Woodbury will continue in his role as interim executive vice president and professor at ASU in addition to this appointment.

Remembering Regents Professor Gary Keller

Keller, who was also the director of the Hispanic Research Center, is remembered for his commitment to underrepresented students, writers and artists


July 21, 2020

Arizona State University Regents Professor Gary Keller, a lifelong advocate for underrepresented students, died July 15 at the age of 77.

“Gary Keller was a tireless champion of educational access, and a scholar and mentor who dedicated his life to supporting student success," ASU President Michael Crow said. "Through his commitment to Latina/o students and other historically underserved communities, Gary helped lay the groundwork for the ideals later reflected in our ASU charter and the socioeconomic diversity of our student body. We will always be thankful for his advocacy and leadership.” Regents Professor Gary Keller Arizona State University Regents Professor Gary Keller is remembered for his commitment to underrepresented students, writers and artists. Download Full Image

In his 34-year-career at ASU, Keller taught Spanish and Chicano studies, led the Hispanic Research Center and served as founder and editor of ASU’s Bilingual Press. His many roles and projects at the university captured his passion and driving force: to champion minority voices and culture and help students reach their full academic potential.

"Gary was gifted in many different things and at many different levels in an absolutely unique way; he was a singularity,” said Michael Sullivan, a project administrator at the Hispanic Research Center Project who worked with Keller for more than 30 years at two universities. “There’s not many people that I’d pack up my family and move across the country to continue working with.”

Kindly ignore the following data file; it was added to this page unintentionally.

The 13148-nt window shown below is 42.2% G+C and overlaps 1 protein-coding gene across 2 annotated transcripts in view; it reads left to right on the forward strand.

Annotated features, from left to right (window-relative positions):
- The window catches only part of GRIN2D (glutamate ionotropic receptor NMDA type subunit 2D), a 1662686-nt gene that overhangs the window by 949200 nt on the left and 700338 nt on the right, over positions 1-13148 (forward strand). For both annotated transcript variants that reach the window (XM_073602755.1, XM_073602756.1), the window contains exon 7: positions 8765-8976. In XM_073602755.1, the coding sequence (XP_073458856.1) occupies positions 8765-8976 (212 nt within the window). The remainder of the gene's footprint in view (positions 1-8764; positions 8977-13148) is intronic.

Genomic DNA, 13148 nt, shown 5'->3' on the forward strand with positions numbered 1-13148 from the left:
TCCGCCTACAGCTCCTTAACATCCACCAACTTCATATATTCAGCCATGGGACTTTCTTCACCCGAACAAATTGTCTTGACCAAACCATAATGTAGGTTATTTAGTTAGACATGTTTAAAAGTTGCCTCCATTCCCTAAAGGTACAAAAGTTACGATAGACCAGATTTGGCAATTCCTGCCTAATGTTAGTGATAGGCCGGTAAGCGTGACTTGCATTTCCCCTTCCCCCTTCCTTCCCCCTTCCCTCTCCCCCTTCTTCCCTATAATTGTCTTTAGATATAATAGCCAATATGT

Keller earned a bachelor’s degree in philosophy, a master’s degree in Hispanic literature and linguistics, and simultaneously, a master’s degree in experimental psychology and a doctorate in Hispanic literature and linguistics. His broad education served as a foundation for decades of research projects and community efforts.

“Trying to explain how important Gary has been would be like trying to catch the wind,” said bioengineering Professor Antonio Garcia, the associate director of the Hispanic Research Center. Garcia knew Keller for 30 years. “It is hard to imagine anyone matching his energy and success in so many different areas — a true Renaissance man who made a great impact on the mid- to end of the 20th century and set in motion 21st-century changes to higher education.”

Keller’s work was widely acclaimed. From 2012–16, his academic enrichment projects through the Hispanic Research Center drove unprecedented results: 268 underrepresented minority students graduated with doctoral degrees in STEM fields and doctoral enrollment increased 622%. The following year, Keller received the Dr. Loui Olivas Distinguished Leadership in Higher Education Award; other accolades during his career include the Distinguished Scholar Award from the National Association for Chicana and Chicano Studies, the American Association of Hispanics in Higher Education President’s Award and the Dana Foundation Award for Pioneering Achievements in Education. At the time, the Pioneering Achievements in Education award was the largest annual prize in education in the country and Keller received a $50,000 prize, which he promptly donated back to his minority projects through the ASU Foundation.